GN rejection leaves Nunavut law school in the lurch
Proposed funding comprised 70 per cent of Akitsiraq II budget
At least 25 Nunavut residents who hoped to study law by September 2011 may now be forced to make other plans, following the Government of Nunavut’s rejection of a $3.57 million funding application from the Akitsiraq Law School Society.
“People have made very significant personal decisions,” said Anne Crawford, the northern director of the society, referring to prospective students who have put their lives on hold while waiting for the program to start up.
The society had sought $3.57 million from the GN, spread over six years, to pay about 70 per cent of the cost of running the second phase of the Akitsiraq Law School, whose first phase produced 11 law graduates in 2005.
The second phase, to have been run in co-operation with the University of Ottawa, would have accepted 25 students from a list of 93 applicants.
This group of 25 would have entered a four-year law program with 11 months of study per year, leading to an LL.B. degree — the first big hurdle required for a career as a lawyer.
Before issuing a press release announcing the funding problem, Crawford said the Akitsiraq society informed each of the applicants.
“It was very hard to to give them this news,” Crawford said.
Crawford said the society learned of the GN’s decision in a letter from Keith Peterson, the Nunavut finance minister, dated May 31.
“Like many jurisdictions we are dealing with serious fiscal challenges. In a time of limited resources, our focus is on improving our school system from kindergarten to Grade 12,” Peterson wrote.
Peterson said the GN supports the idea of creating a pan-territorial University of the Arctic, which he said “could provide an improved platform for professional development programs…”
The finance minister’s letter also contains what appears to be a misunderstood interpretation of the amount of money that Akitsiraq requested, describing it as “an estimated $5.2 million.”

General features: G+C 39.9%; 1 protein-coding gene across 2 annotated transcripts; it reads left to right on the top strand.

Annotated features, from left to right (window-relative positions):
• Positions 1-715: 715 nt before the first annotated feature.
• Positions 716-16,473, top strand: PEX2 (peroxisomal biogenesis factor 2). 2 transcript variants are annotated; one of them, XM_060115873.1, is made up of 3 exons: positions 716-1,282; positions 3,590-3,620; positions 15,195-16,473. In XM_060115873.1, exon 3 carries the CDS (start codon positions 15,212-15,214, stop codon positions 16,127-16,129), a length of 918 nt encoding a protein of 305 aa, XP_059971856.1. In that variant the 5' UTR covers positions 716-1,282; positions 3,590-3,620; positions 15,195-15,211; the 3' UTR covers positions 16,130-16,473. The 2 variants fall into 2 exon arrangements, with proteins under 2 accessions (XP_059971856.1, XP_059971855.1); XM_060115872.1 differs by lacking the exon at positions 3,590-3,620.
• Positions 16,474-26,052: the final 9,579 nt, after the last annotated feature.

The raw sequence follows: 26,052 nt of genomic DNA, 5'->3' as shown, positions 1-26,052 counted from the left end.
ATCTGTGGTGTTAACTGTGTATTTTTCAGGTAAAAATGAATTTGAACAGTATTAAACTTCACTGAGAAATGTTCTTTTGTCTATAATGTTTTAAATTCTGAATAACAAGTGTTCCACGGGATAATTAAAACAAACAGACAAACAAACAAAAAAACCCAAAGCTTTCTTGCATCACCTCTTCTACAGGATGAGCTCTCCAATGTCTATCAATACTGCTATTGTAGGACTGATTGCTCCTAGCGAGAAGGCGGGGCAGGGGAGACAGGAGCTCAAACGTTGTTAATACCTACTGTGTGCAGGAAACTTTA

But Crawford said the society asked for just $3.57 million over six years.
This averages about $600,000 per year. And the society suggested the contribution be split among the departments of Justice, Human Resources and Education, for an average contribution of $200,000 a year for each department.
In defence of the program, Crawford said the Qanukkaniq report card on the GN’s operations, release Oct. 1 2009, praised Akitsiraq as “an example of what should happen” in Nunavut.
Crawford said the society suggested to the GN that the Akitsiraq model could be applied to the training of other groups of badly-needed professionals, such as accountants, engineers and doctors.
She said Nunavut was founded on the premise that gaining more political power would better the lives of Nunavummiut.
But she said it’s clear that Nunavut residents also need more “knowledge power” to carry out the promise of Nunavut.
“It has been very difficult to deliver that message to the Government of Nunavut,” Crawford said.
A business case document that the society prepared in 2009 says that Inuit who are trained as lawyers make excellent candates for management jobs in government, at levels where the proportion of Inuit employment is low.
The board that runs the Akitsiraq Law School Society wants to meet soon with Peterson to discuss their funding issue and “to review possible approaches to building support here in Nunavut and elsewhere for this very important post-secondary opportunity.”
In a letter to Peterson on behalf of the society, dated June 2, she also said the proposed University of the Arctic would not likely deliver professional learning in Nunavut for at least eight to 10 years.
• Business Case for Akitisiraq II
• You can also read a press release from Akitsiraq, displayed below: